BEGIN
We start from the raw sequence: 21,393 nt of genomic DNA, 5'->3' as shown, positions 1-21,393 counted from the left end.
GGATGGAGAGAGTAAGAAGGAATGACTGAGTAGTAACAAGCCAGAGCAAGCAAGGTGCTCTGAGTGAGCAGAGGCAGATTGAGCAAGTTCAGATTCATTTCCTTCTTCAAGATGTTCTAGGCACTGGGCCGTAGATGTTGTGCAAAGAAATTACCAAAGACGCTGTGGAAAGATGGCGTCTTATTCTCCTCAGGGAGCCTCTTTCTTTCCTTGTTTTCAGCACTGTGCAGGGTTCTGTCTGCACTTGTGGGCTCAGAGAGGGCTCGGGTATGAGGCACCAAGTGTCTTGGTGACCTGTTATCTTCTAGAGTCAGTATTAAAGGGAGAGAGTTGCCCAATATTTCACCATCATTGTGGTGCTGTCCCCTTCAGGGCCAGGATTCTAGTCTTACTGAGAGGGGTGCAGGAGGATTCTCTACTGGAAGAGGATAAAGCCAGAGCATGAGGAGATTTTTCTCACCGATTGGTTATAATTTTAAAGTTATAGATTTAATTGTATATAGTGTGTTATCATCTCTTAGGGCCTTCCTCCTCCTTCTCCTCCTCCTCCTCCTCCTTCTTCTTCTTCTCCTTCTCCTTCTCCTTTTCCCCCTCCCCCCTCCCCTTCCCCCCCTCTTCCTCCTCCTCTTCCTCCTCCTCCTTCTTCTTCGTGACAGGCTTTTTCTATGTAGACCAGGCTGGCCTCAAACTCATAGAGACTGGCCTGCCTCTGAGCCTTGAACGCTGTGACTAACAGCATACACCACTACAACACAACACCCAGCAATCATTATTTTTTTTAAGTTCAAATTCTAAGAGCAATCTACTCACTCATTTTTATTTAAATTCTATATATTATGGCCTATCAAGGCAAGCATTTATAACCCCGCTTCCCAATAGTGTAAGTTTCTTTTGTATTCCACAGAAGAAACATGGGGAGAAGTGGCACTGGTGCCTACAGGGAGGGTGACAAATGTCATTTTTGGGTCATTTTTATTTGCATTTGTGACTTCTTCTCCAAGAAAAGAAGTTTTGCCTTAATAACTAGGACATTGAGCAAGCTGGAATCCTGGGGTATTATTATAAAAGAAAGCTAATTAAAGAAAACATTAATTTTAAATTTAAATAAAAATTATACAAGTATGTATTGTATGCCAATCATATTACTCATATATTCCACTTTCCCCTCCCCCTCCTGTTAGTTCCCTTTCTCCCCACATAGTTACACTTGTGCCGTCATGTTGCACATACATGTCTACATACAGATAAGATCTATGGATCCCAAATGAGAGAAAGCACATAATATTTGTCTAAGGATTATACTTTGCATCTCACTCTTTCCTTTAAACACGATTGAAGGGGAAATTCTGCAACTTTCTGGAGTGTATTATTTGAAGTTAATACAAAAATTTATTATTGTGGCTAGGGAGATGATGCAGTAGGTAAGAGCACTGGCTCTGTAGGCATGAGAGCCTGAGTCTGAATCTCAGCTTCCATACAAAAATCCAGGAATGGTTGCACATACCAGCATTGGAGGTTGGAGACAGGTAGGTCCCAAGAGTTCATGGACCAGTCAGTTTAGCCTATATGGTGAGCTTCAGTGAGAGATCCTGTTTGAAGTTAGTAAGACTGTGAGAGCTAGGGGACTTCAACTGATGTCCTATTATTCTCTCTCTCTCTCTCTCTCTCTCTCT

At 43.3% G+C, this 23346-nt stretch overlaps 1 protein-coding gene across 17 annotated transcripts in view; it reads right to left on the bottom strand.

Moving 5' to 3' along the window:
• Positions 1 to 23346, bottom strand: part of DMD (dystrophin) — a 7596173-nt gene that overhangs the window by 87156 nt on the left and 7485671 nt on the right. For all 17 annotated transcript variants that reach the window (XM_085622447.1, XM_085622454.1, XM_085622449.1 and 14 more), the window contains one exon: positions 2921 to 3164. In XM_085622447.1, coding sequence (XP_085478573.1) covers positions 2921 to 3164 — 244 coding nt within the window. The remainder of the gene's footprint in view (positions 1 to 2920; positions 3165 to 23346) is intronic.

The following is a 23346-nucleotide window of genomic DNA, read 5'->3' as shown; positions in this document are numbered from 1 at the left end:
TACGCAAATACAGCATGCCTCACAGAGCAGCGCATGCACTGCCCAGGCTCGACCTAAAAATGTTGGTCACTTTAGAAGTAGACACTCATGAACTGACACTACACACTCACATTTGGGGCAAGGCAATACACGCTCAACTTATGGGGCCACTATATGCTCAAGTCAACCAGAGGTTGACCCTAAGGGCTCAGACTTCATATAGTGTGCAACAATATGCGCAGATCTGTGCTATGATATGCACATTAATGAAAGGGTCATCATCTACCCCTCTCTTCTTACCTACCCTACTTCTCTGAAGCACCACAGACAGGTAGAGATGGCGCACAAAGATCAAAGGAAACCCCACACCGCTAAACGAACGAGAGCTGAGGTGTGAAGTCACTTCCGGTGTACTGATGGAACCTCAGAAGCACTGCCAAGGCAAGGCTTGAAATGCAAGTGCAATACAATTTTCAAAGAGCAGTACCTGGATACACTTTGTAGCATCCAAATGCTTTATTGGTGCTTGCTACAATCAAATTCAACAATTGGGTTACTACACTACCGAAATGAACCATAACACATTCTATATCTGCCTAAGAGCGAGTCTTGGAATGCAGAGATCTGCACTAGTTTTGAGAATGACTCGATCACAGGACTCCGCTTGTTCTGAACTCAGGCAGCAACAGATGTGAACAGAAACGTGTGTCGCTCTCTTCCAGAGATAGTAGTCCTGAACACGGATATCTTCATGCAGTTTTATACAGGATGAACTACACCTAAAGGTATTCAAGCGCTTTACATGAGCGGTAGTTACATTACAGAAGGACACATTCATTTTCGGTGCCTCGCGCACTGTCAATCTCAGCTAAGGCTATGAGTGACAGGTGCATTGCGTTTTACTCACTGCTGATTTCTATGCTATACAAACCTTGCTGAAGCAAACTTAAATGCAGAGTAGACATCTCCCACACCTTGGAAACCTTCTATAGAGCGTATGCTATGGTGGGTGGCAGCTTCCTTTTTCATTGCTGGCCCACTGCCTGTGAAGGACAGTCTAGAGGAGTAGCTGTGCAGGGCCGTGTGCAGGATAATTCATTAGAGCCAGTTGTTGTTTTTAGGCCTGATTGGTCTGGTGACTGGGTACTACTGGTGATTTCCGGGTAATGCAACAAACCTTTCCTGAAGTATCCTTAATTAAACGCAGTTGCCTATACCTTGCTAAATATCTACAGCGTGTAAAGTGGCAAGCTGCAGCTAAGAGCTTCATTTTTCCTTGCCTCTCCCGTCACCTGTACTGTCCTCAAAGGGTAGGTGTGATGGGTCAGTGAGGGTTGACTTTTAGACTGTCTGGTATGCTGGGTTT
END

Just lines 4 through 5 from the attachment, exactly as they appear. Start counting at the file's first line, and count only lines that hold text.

Moving 5' to 3' along the window:
• Positions 1 to 23346, bottom strand: part of DMD (dystrophin) — a 7596173-nt gene that overhangs the window by 87156 nt on the left and 7485671 nt on the right. For all 17 annotated transcript variants that reach the window (XM_085622447.1, XM_085622454.1, XM_085622449.1 and 14 more), the window contains one exon: positions 2921 to 3164. In XM_085622447.1, coding sequence (XP_085478573.1) covers positions 2921 to 3164 — 244 coding nt within the window. The remainder of the gene's footprint in view (positions 1 to 2920; positions 3165 to 23346) is intronic.